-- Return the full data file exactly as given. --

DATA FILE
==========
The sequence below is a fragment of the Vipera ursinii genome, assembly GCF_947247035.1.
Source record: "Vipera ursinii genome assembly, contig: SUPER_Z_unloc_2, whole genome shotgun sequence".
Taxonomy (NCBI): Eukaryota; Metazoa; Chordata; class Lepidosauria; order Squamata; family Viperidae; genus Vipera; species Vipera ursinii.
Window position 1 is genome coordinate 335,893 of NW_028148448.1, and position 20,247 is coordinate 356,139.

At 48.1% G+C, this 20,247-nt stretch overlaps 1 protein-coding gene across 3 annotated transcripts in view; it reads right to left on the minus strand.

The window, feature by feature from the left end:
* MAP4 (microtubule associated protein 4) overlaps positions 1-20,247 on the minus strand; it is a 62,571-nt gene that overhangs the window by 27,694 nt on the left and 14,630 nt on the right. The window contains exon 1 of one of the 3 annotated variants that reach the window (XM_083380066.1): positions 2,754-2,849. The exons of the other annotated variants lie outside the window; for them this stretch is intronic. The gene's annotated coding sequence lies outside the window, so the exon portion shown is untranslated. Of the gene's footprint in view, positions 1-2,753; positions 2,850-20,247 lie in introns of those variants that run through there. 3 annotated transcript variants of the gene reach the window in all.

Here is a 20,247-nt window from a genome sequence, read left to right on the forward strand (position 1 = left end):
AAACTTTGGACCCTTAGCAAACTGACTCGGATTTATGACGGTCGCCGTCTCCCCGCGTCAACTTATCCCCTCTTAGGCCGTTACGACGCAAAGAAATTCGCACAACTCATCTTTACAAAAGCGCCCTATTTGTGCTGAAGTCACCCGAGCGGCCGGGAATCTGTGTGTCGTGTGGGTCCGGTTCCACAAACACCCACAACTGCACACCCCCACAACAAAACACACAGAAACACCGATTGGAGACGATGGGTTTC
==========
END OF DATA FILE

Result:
The sequence below is a fragment of the Vipera ursinii genome, assembly GCF_947247035.1.
Source record: "Vipera ursinii genome assembly, contig: SUPER_Z_unloc_2, whole genome shotgun sequence".
Taxonomy (NCBI): Eukaryota; Metazoa; Chordata; class Lepidosauria; order Squamata; family Viperidae; genus Vipera; species Vipera ursinii.
Window position 1 is genome coordinate 335,893 of NW_028148448.1, and position 20,247 is coordinate 356,139.

At 48.1% G+C, this 20,247-nt stretch overlaps 1 protein-coding gene across 3 annotated transcripts in view; it reads right to left on the minus strand.

The window, feature by feature from the left end:
* MAP4 (microtubule associated protein 4) overlaps positions 1-20,247 on the minus strand; it is a 62,571-nt gene that overhangs the window by 27,694 nt on the left and 14,630 nt on the right. The window contains exon 1 of one of the 3 annotated variants that reach the window (XM_083380066.1): positions 2,754-2,849. The exons of the other annotated variants lie outside the window; for them this stretch is intronic. The gene's annotated coding sequence lies outside the window, so the exon portion shown is untranslated. Of the gene's footprint in view, positions 1-2,753; positions 2,850-20,247 lie in introns of those variants that run through there. 3 annotated transcript variants of the gene reach the window in all.

Here is a 20,247-nt window from a genome sequence, read left to right on the forward strand (position 1 = left end):
AAACTTTGGACCCTTAGCAAACTGACTCGGATTTATGACGGTCGCCGTCTCCCCGCGTCAACTTATCCCCTCTTAGGCCGTTACGACGCAAAGAAATTCGCACAACTCATCTTTACAAAAGCGCCCTATTTGTGCTGAAGTCACCCGAGCGGCCGGGAATCTGTGTGTCGTGTGGGTCCGGTTCCACAAACACCCACAACTGCACACCCCCACAACAAAACACACAGAAACACCGATTGGAGACGATGGGTTTC